ADHD in Older Adults

I Feared I Had Alzheimer’s. It Turns Out It Was Undiagnosed ADHD.

“Ironically, it was my Twitter habit that pulled me out of my ‘do I have Alzheimer’s’ funk. Because I have kids with ADHD, I follow #ADHD Twitter. And one day, I started to recognize some of the things adults with ADHD were saying about their own lives. It finally dawned on me: Maybe it wasn’t Alzheimer’s. Maybe my kids had ADHD because I had ADHD.”

A senior woman in her 60s at home, sitting in a messy, cluttered room, looking away with a serious expression.
A senior woman in her 60s at home, sitting in a messy, cluttered room, looking away with a serious expression.

One evening, I stuffed a bag of powdered sugar into a kitchen drawer, then spent an hour trying to figure out what happened to it. My husband found it the next morning in the utensil drawer and thought it was funny. I thought it might be a sign of Alzheimer’s disease.

I was 49 when this happened, though misplacing things wasn’t a new experience for me. I’ve spent most of my life buying products I already own because I could never find them when needed. But the powdered sugar thing was disturbing. When I thought back, I had a foggy recollection of watching my hands stuff the bag into the drawer, but it was dreamy and weird, like something my brain was remembering through a wall of plaque and tangles.

There were other disturbing things, too, like reaching for words that should have come easily. And bigger things, like completely forgetting to pick up my 14-year-old from her after-school activity.

Do I Have Alzheimer’s? Genetic Concerns

Both my grandmothers died from Alzheimer’s disease. I watched my maternal grandmother decline in bits and pieces when I went home on holidays. She asked the same questions over and over and said things that were out of character. When my paternal grandmother died from the same condition, I thought to myself, “Well, that’s it. I guess I’m going out that way, too.”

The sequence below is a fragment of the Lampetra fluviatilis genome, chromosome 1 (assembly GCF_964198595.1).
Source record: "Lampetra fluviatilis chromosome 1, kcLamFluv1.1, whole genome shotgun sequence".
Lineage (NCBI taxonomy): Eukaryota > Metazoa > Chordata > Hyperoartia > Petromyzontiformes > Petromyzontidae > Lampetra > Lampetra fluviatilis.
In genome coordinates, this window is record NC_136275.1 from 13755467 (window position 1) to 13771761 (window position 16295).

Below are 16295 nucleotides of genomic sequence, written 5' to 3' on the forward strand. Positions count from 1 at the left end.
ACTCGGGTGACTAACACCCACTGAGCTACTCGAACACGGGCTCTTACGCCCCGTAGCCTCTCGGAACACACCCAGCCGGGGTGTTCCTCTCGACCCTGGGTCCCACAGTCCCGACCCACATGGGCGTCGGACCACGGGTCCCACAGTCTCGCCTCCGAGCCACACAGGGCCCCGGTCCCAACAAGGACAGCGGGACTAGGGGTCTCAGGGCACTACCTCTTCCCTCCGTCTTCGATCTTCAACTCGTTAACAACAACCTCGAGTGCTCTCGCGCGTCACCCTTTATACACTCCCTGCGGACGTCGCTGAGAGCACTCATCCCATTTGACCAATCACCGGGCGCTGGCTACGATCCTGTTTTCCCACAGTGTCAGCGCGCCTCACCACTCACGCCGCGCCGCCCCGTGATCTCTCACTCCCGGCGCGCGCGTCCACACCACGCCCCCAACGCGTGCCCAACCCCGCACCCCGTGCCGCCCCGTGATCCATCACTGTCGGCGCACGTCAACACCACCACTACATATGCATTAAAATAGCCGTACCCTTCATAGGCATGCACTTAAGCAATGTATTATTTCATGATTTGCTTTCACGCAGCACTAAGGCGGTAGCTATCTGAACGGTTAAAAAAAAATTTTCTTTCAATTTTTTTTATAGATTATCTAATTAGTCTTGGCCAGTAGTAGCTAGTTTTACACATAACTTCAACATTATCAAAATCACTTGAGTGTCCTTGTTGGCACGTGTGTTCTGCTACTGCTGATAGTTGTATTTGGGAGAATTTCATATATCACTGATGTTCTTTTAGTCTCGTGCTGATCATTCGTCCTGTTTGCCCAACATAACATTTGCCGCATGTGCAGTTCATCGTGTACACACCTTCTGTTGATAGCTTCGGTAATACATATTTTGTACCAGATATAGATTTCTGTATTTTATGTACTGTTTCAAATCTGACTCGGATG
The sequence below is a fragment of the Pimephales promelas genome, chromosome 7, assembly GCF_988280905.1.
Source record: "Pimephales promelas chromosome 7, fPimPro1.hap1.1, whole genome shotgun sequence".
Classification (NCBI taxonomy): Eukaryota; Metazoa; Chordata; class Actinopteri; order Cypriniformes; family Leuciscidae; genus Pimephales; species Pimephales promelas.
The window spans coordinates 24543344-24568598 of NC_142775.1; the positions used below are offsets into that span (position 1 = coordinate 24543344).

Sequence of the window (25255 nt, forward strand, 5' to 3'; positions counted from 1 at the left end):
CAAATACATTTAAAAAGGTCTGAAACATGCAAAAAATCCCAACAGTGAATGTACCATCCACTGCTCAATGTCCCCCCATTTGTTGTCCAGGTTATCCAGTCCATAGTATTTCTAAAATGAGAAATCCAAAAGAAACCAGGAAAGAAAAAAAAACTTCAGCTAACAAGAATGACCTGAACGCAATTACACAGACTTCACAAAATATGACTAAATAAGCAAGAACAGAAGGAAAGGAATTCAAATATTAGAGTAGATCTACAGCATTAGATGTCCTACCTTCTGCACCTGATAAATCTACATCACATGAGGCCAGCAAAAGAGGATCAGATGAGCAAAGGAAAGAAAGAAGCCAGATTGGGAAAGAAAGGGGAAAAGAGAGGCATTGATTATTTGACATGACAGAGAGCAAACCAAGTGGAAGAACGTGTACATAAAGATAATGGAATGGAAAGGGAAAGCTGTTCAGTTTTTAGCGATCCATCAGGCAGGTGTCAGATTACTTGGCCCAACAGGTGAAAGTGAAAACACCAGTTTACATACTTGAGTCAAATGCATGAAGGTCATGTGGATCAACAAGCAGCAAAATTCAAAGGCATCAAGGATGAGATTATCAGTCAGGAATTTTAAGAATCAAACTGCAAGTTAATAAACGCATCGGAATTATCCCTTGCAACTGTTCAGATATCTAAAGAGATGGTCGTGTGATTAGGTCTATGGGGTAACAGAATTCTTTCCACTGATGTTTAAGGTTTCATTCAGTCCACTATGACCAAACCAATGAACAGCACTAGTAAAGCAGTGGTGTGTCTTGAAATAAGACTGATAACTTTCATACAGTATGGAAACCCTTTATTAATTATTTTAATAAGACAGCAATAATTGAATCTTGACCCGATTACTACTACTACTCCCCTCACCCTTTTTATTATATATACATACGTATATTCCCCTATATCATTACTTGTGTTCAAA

Meanwhile, I was raising four kids with either diagnosed attention deficit hyperactivity disorder (ADHD) or obvious-but-undiagnosed ADHD. My house usually looked like someone dumped an oversized stuffed trash bag on the floor and then used a broom to spread it around. Staying on top of my kids’ schedules was difficult; staying on top of housework was impossible.

[Free Guide: Recognize the Symptoms of ADHD in Adults]

After my husband found the powdered sugar in the utensil drawer, I Googled “dementia self-tests,” then spent a couple of days making lists, describing common household objects, and drawing lines between numbers and letters. None of those pointed to anything alarming, but just in case, I made an appointment with my doctor. Then I chickened out. Maybe I didn’t really want to know if I had Alzheimer’s disease.

From Alzheimer’s Concerns to a Mid-Life ADHD Diagnosis

Ironically, it was my Twitter habit that pulled me out of my “do I have Alzheimer’s” funk. Because I have kids with ADHD, I follow #ADHD Twitter. And one day, I started to recognize some of the things adults with ADHD were saying about their own lives. It finally dawned on me: Maybe it wasn’t Alzheimer’s. Maybe my kids had ADHD because I had ADHD.

I got my diagnosis just after my 50th birthday, and I learned that ADHD in older people sometimes mimics the symptoms of Alzheimer’s or mild cognitive impairment. Forgetting words, misplacing things, occasionally blanking out completely — these ADHD symptoms can become more pronounced as you age, and can look a lot like cognitive decline.

In the nine months or so since I started taking ADHD medication, things are different. I’ve mostly avoided putting baking supplies in inappropriate places. I still sometimes need to replace stuff that’s gone missing, and sometimes I still reach for words. But, for the most part, I’m more focused, more organized, and less forgetful. My symptoms don’t scare me anymore.

[Read: ADHD in Older Adults — Distinct Diagnostic and Treatment Considerations]

My messy house, I admit, still scares me. Medication can’t fix everything.

Do I Have Alzheimer’s or ADHD? Next Steps


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